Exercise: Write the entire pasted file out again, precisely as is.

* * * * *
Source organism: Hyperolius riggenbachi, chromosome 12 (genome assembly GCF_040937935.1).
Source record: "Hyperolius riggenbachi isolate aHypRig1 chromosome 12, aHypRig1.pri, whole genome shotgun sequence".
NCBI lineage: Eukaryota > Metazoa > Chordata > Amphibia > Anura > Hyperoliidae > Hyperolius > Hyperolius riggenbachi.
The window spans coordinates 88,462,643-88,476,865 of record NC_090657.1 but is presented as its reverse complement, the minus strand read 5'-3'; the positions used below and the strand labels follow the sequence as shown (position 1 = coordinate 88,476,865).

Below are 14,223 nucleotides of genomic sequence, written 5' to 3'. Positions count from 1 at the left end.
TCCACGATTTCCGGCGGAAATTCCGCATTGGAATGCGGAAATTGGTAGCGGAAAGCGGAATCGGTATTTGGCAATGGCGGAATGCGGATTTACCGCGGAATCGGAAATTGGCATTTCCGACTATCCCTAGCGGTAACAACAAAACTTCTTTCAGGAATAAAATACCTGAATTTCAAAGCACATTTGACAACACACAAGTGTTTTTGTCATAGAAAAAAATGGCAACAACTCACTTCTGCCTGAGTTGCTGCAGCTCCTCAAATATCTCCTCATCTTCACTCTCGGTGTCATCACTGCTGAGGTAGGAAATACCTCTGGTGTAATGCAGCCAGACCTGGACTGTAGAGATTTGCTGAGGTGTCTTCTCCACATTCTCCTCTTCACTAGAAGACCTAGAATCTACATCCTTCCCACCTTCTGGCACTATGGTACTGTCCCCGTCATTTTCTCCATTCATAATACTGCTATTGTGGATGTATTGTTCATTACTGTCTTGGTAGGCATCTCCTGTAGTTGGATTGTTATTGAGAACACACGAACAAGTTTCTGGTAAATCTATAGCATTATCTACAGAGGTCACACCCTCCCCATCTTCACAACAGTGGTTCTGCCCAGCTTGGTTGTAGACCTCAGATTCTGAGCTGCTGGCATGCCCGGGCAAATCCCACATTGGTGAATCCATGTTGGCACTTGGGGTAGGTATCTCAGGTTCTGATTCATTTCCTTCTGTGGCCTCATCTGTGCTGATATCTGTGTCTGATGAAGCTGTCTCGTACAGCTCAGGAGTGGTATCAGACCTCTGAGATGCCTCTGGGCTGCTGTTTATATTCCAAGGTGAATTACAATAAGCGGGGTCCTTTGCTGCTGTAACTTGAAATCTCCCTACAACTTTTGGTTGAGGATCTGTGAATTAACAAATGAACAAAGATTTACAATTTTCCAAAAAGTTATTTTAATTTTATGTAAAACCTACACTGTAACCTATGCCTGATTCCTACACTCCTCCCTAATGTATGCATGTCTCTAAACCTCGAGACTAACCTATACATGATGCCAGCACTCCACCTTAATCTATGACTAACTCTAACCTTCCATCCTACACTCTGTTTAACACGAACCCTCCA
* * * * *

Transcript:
Source organism: Hyperolius riggenbachi, chromosome 12 (genome assembly GCF_040937935.1).
Source record: "Hyperolius riggenbachi isolate aHypRig1 chromosome 12, aHypRig1.pri, whole genome shotgun sequence".
NCBI lineage: Eukaryota > Metazoa > Chordata > Amphibia > Anura > Hyperoliidae > Hyperolius > Hyperolius riggenbachi.
The window spans coordinates 88,462,643-88,476,865 of record NC_090657.1 but is presented as its reverse complement, the minus strand read 5'-3'; the positions used below and the strand labels follow the sequence as shown (position 1 = coordinate 88,476,865).

Below are 14,223 nucleotides of genomic sequence, written 5' to 3'. Positions count from 1 at the left end.
TCCACGATTTCCGGCGGAAATTCCGCATTGGAATGCGGAAATTGGTAGCGGAAAGCGGAATCGGTATTTGGCAATGGCGGAATGCGGATTTACCGCGGAATCGGAAATTGGCATTTCCGACTATCCCTAGCGGTAACAACAAAACTTCTTTCAGGAATAAAATACCTGAATTTCAAAGCACATTTGACAACACACAAGTGTTTTTGTCATAGAAAAAAATGGCAACAACTCACTTCTGCCTGAGTTGCTGCAGCTCCTCAAATATCTCCTCATCTTCACTCTCGGTGTCATCACTGCTGAGGTAGGAAATACCTCTGGTGTAATGCAGCCAGACCTGGACTGTAGAGATTTGCTGAGGTGTCTTCTCCACATTCTCCTCTTCACTAGAAGACCTAGAATCTACATCCTTCCCACCTTCTGGCACTATGGTACTGTCCCCGTCATTTTCTCCATTCATAATACTGCTATTGTGGATGTATTGTTCATTACTGTCTTGGTAGGCATCTCCTGTAGTTGGATTGTTATTGAGAACACACGAACAAGTTTCTGGTAAATCTATAGCATTATCTACAGAGGTCACACCCTCCCCATCTTCACAACAGTGGTTCTGCCCAGCTTGGTTGTAGACCTCAGATTCTGAGCTGCTGGCATGCCCGGGCAAATCCCACATTGGTGAATCCATGTTGGCACTTGGGGTAGGTATCTCAGGTTCTGATTCATTTCCTTCTGTGGCCTCATCTGTGCTGATATCTGTGTCTGATGAAGCTGTCTCGTACAGCTCAGGAGTGGTATCAGACCTCTGAGATGCCTCTGGGCTGCTGTTTATATTCCAAGGTGAATTACAATAAGCGGGGTCCTTTGCTGCTGTAACTTGAAATCTCCCTACAACTTTTGGTTGAGGATCTGTGAATTAACAAATGAACAAAGATTTACAATTTTCCAAAAAGTTATTTTAATTTTATGTAAAACCTACACTGTAACCTATGCCTGATTCCTACACTCCTCCCTAATGTATGCATGTCTCTAAACCTCGAGACTAACCTATACATGATGCCAGCACTCCACCTTAATCTATGACTAACTCTAACCTTCCATCCTACACTCTGTTTAACACGAACCCTCCA